Category Archives: Canadian history

A new approach to debates over Macdonald and other monuments in Canada: Part 2

This is the second part of an essay that ran last Tuesday. Read Part 1 here. By Stéphane Lévesque I believe that every citizen of Canada, from students to adults (including political leaders), would gain from a progression towards more sophisticated forms of historical consciousness that encourage critical distance and informed opinions, and cultivate the capacity to “digest complexity” –… Read more »

Revisiting the 1981 CUPW Strike for Maternity Leave

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Mikhail Bjorge and Kassandra Luciuk As co-instructors, we are currently teaching a course on the history of women and work. Our primary concern in this course is to have students think historically about women’s lived experiences under capitalism. We explore how things looked in the past, how they were transformed over time, and, in turn, why they look the way… Read more »

Disjunctures of Public Memory: Remembrance Day in Sackville NB

By Andrew Nurse Last week I was taking an evening walk – the kind recommended by your doctor, as in “get some exercise” – and I strolled by the Sackville NB skate park my son used to frequent. That was a while ago. The park is different now. There is a graffiti wall and the ramps and jumps had been… Read more »

A new approach to debates over Macdonald and other monuments in Canada: Part 1

By Stéphane Lévesque “One of the things we heard very clearly from the Indigenous family members” says recently re-elected Victoria Mayor Lisa Helps (2018), “is that coming to city hall… and walking past John A. Macdonald every time, feels contradictory. And if the city is serious about reconciliation, which I would say we are, then one important thing we do… Read more »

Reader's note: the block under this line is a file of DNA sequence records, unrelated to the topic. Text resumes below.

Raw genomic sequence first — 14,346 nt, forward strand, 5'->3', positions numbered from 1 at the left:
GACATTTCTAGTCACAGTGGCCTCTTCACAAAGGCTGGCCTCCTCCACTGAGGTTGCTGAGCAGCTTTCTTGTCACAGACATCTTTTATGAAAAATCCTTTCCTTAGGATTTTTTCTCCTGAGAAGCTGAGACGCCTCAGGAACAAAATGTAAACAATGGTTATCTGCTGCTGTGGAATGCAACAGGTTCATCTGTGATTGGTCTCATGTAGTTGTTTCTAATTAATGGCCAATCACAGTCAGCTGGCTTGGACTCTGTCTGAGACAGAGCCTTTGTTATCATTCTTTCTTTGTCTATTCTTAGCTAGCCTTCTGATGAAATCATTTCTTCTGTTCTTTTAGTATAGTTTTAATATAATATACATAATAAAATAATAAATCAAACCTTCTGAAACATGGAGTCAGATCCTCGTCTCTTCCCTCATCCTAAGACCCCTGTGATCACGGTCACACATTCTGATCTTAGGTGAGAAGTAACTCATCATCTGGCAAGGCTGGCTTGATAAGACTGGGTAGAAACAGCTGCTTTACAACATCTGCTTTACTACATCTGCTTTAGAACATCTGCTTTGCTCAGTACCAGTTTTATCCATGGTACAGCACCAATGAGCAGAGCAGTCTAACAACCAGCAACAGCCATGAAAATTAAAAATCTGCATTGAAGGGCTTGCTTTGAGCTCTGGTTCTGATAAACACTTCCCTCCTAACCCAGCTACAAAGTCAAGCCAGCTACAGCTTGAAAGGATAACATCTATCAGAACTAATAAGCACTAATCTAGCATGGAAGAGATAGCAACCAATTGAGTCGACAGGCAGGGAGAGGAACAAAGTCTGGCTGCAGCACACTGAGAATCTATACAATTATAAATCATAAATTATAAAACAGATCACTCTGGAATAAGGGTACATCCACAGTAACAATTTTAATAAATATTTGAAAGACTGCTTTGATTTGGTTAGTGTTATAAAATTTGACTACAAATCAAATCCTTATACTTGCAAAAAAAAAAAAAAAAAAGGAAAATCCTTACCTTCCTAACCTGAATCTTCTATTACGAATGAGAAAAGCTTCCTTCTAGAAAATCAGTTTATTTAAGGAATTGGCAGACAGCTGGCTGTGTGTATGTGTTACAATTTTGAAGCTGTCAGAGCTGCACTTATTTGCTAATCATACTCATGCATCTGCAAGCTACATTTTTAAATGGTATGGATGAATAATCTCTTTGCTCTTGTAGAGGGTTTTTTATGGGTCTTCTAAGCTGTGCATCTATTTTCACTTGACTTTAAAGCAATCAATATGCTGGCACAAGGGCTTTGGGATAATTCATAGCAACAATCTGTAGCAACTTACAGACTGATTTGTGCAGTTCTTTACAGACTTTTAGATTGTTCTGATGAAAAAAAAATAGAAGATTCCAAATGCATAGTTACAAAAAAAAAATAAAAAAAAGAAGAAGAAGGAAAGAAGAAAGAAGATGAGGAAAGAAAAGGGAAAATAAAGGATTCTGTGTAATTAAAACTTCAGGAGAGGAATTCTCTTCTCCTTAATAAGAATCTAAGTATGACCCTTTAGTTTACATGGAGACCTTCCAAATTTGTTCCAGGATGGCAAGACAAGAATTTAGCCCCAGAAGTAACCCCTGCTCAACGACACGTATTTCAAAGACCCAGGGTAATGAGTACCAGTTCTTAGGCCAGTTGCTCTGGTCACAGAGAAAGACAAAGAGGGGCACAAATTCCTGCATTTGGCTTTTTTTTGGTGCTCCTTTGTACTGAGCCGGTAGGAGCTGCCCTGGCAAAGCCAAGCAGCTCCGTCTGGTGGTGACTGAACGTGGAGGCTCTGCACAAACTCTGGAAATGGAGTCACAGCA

A Short History of Treaty Nomenclature in Ontario

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By Daniel Laxer, Jean-Pierre Morin, Alison Norman Have you ever wondered why the treaty for the territory you live on is named as it is? Why are some numbered and some named after people? Why is the Toronto Purchase also known as Treaty 13? Why are there two Treaty 3s in Ontario? No doubt that Ontario’s treaty history is the… Read more »

Tanya Talaga, Thunder Bay, and all of our relations

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Karen Dubinsky On October 16th I witnessed (and there is no better word for it) close to 1500 people come together in the Thunder Bay Community Auditorium to hear the first of Tanya Talaga’s CBC Massey Lecture series, “All Our Relations.” Based on the recently published book of the same name, a product of her year long Atkinson Foundation Fellowship… Read more »

Provincializing Europe in Canadian History; Or, How to Talk about Relations between Indigenous Peoples and Europeans

Paige Raibmon (Editor’s note : This piece was updated with footnotes, including one making explicit its reference to the work of postcolonial theorist Dipesh Chakrabarty. A shortened version of this piece first appeared in TheTyee.ca.) When I received the manuscript, I was excited to dive in. The subject was close to my heart. This was to be a new grade… Read more »

Chanie Wenjack and the Histories of Residential Schooling We Remember

Today, 23 October, is the 52nd anniversary of Chanie Wenjack’s death. Chanie (misnamed Charlie by his teachers) was a 12-year-old Anishinaabe boy who, along with two other classmates, ran away from the Cecilia Jeffrey Indian Residential School in Kenora, Ontario in October 1966. Fleeing the school’s abusive environment, Wenjack tried to make it home to Ogoki Post in northern Ontario,… Read more »

Plains Injustice: Tipi Camps and Settler Responses to Indigenous Presence on the Prairies (Part 3)

This is the third and final article in a series that places the Justice for Our Stolen Children camp in Regina into historical contexts of tipi camps and settler responses to Indigenous presence on the prairies. The previous two articles can be found (here) and (here).  Part Three: The Legacy of White Hegemony and the Future of Reconciliation By Stephanie Danyluk and… Read more »

Liberation from “That Vicious System”: Jim Brady’s 20th Century Métis Cooperatives and Colonial State Responses

Molly Swain James (Jim) Brady (1908-1967) was a Métis communist community organizer active primarily in northern Alberta and Saskatchewan in the mid-20th century.[i] He played an instrumental role in the formation of the Métis Association of Alberta (now the Métis Nation of Alberta) and the Alberta Métis Settlements. Over nearly four decades, Brady was also involved in organizing resource cooperatives… Read more »